Do not write on that paper!

I knew I had written a post before about why I feel so strongly against adults writing on students’ work in progress, and when I went looking for it, I was surprised that it was four years ago. Coincidentally, it was a post I wrote as a Slice of Life on March 21, 2014–almost four years to the day!

On or around that day, I stood in front of paraprofessionals and talked to them about ways to work with their striving writers. Despite their surprise and questions and hypothetical situations, my response stayed the same.

Do not write on students’ works in progress.

Here are some of the reasons why:

  1. It teaches students that they can’t write themselves. Learned helplessness is so much easier to teach than confidence and independence. As soon as a child believes they can’t do something themselves, they don’t do that thing by themselves. They don’t even try, and we need them to try.
  2. It sends the message that spelling, neatness, and legibility matter more than ideas. Nine times out of ten, the issue is about how to spell a word. While I do care about spelling, I care more about providing pathways for ideas, information, and opinions to get out to the world.
  3. It teaches them that someone else has the answers or the ability to do it better than they do, and for many of those children, the thought turns into why should I try?

Perhaps an even bigger reason why struck me when I heard the reaction of a young writer as she reflected on how a teacher had written on her paper.

“Those words weren’t mine anymore,” she said. “No one should write my words except me.”

Yes. Now more than ever, we need to teach our students that their words matter, and that their words belong to them, and that their words are a privilege and a right.

I know how hard it is to resist the urge to write down the correct word for a student so that you can read it later, and I know how persuasive a child can be about getting adults to scribe or type for them, so here are a few ideas for handling those challenging situations:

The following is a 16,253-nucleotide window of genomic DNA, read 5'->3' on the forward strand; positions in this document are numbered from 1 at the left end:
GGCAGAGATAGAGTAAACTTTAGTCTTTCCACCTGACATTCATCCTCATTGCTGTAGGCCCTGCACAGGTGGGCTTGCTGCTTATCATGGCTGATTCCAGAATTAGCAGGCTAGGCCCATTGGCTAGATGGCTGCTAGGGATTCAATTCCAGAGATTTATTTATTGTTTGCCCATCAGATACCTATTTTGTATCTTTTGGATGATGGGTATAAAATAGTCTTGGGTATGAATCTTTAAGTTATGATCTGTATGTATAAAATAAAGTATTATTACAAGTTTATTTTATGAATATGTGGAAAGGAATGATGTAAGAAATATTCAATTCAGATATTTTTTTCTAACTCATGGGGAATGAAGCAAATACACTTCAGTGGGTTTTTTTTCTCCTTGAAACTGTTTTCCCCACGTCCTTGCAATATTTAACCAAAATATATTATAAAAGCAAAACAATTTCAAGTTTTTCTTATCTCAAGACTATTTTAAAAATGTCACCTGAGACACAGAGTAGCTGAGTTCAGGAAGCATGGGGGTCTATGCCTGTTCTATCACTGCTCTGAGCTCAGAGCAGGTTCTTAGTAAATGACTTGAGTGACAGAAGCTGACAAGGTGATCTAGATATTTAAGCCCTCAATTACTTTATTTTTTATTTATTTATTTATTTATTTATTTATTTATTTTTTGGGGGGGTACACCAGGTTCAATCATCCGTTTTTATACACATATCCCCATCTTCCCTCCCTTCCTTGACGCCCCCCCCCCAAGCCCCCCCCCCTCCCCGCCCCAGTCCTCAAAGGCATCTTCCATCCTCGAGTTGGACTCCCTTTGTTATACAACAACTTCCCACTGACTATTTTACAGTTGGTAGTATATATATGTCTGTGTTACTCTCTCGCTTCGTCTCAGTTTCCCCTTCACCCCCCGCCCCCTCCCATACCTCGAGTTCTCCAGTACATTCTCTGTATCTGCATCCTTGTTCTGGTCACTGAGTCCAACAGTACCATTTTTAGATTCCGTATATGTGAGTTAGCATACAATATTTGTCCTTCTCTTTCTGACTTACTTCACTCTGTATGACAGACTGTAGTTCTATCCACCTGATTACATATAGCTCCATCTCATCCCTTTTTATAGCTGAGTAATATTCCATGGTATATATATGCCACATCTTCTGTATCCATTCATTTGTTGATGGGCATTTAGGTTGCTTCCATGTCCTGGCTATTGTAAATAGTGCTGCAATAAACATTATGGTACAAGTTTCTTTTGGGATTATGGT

• Fall in love with the word could. What could that have said? How could you write that word? How could that sentence go? What could you have meant?
  • Don’t get bogged down by a child’s inability to read their own writing. The more you care about it, the more they’ll care about it. Again, the word could is your friend.
  • Emphasize the process and not the product. If the words are too difficult, think about re-introducing the power of pictures. If a child isn’t ready to read their own writing, maybe they can experience more success drawing and telling or explaining their pictures.
  • Create a list of “goal words” that the child can reference within their work space so that the go-to resource is not an adult. When a child asks you how to spell a word, have a response that goes something like this: “What strategies do you have for spelling a word you’re not sure of?” Teach that response to every adult that works in the room.
  • Keep sticky notes on hand. If you must write a word for a child, you can write the word on a note less intrusively than on the child’s paper.

We want struggling writers to believe that what they think is important and what they say is important, so important that we want to capture it in a more permanent form. We want them to believe that the process of writing, at whatever stage they are in, is within their grasp.

People don’t like to have their projects taken over, they don’t like to feel incompetent, they don’t like to feel like their work is never good enough, or that they need help in order to do it right.  People, children included, want to feel independent and empowered, at any age and level, and we should be striving to provide tools that meet them at whatever level they are to be independent and build skills.